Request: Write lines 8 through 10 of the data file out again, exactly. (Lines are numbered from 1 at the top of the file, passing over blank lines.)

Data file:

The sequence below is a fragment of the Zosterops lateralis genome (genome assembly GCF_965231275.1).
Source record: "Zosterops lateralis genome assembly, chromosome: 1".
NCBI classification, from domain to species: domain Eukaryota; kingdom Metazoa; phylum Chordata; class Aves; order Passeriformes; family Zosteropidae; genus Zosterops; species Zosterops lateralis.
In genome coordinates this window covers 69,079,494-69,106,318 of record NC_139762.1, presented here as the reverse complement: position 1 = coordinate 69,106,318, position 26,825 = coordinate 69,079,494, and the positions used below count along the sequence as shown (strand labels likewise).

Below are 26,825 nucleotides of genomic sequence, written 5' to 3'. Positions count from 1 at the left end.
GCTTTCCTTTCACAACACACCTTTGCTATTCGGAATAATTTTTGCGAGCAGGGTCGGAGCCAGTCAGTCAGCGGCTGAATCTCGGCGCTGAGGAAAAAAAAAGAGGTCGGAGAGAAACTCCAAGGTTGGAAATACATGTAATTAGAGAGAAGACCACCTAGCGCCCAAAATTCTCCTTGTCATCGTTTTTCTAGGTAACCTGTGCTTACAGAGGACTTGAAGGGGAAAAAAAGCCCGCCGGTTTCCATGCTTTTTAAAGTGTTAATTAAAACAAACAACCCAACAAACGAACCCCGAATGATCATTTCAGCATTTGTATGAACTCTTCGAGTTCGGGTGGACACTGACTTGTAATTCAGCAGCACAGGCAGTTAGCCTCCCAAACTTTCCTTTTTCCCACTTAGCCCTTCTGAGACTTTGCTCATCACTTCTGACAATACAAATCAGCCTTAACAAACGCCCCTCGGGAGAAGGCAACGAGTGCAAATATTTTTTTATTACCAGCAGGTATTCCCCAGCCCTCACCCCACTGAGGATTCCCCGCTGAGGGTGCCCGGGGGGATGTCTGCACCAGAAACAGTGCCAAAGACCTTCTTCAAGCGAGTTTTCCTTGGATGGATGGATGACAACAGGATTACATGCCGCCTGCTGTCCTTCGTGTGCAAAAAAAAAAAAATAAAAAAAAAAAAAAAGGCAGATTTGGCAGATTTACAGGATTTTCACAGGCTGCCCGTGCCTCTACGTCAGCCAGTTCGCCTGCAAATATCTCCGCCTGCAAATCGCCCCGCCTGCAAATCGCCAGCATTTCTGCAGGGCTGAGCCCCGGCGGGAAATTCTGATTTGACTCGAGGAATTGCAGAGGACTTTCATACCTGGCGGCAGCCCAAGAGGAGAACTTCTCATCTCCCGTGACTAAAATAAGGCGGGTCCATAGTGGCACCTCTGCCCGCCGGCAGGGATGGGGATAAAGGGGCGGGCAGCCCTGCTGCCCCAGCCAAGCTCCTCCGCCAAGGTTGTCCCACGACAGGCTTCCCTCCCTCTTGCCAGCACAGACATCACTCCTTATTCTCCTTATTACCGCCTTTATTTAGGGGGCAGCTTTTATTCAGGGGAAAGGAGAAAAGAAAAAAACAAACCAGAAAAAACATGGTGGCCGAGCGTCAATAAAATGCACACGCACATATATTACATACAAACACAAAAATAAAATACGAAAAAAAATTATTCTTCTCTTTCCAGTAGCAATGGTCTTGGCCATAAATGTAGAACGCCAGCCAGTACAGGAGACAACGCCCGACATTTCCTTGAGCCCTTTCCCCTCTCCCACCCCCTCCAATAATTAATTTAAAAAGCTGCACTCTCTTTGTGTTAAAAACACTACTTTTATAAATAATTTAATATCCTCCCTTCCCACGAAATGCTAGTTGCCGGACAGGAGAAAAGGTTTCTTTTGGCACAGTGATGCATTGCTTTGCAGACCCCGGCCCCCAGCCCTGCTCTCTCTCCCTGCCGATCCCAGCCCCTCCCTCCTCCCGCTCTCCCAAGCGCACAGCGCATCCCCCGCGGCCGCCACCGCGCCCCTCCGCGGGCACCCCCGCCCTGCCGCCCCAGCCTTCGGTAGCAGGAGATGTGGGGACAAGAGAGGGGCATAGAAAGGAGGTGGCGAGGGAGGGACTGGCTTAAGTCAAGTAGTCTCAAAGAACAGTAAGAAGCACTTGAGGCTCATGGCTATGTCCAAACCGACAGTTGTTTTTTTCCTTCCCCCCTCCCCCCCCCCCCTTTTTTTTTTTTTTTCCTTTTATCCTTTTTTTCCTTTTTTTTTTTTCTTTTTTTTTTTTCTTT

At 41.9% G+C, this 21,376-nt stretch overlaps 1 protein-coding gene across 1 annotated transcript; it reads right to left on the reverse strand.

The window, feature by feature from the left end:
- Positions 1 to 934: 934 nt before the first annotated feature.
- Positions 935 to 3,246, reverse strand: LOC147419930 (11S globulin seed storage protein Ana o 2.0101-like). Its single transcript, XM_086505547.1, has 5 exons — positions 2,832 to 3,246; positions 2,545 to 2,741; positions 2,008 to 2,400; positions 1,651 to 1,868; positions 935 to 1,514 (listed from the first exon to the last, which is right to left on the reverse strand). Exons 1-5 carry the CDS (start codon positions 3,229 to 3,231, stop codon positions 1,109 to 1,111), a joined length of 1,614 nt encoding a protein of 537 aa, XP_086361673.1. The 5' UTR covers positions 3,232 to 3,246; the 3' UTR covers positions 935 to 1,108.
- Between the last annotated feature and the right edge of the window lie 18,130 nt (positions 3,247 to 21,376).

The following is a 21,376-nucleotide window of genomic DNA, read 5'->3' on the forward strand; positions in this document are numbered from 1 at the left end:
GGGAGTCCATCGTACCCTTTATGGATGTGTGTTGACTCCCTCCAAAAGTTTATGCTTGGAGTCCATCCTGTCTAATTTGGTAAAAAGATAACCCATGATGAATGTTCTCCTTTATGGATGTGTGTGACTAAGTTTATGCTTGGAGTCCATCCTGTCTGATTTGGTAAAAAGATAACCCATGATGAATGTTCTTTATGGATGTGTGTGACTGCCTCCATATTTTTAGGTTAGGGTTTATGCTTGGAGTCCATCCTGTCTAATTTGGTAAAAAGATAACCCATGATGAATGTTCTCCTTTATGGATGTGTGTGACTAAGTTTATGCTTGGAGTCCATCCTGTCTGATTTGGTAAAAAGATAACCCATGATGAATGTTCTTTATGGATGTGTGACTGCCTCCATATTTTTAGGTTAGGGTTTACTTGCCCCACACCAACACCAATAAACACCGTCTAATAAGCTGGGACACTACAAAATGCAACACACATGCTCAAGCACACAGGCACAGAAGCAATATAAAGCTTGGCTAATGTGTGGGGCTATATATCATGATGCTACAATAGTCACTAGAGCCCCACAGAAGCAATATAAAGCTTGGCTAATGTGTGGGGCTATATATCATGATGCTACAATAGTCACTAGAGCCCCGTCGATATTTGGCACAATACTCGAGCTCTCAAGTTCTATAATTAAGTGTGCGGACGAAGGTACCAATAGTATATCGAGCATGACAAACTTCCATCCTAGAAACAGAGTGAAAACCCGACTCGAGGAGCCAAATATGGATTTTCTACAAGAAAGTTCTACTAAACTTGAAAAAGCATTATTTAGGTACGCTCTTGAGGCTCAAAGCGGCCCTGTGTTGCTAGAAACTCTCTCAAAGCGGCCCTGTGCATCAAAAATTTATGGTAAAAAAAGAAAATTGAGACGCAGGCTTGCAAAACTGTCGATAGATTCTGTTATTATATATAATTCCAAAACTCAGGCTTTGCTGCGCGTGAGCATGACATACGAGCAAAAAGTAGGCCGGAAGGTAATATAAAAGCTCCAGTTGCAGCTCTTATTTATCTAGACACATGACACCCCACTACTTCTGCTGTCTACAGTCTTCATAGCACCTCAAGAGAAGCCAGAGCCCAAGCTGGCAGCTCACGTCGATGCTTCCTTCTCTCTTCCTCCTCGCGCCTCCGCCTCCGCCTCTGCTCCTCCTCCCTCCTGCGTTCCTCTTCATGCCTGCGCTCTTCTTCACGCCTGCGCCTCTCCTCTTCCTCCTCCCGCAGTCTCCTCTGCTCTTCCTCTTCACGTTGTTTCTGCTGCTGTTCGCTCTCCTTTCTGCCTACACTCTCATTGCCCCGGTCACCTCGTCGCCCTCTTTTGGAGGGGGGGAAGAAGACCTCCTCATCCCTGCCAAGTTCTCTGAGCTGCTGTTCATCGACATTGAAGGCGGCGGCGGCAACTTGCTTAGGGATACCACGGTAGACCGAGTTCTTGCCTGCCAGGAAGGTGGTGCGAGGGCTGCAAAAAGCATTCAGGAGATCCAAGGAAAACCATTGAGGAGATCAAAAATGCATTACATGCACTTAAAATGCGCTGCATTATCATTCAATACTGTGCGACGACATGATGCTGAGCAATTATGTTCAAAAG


The window, feature by feature from the left end:
- Positions 1 to 934: 934 nt before the first annotated feature.
- Positions 935 to 3,246, reverse strand: LOC147419930 (11S globulin seed storage protein Ana o 2.0101-like). Its single transcript, XM_086505547.1, has 5 exons — positions 2,832 to 3,246; positions 2,545 to 2,741; positions 2,008 to 2,400; positions 1,651 to 1,868; positions 935 to 1,514 (listed from the first exon to the last, which is right to left on the reverse strand). Exons 1-5 carry the CDS (start codon positions 3,229 to 3,231, stop codon positions 1,109 to 1,111), a joined length of 1,614 nt encoding a protein of 537 aa, XP_086361673.1. The 5' UTR covers positions 3,232 to 3,246; the 3' UTR covers positions 935 to 1,108.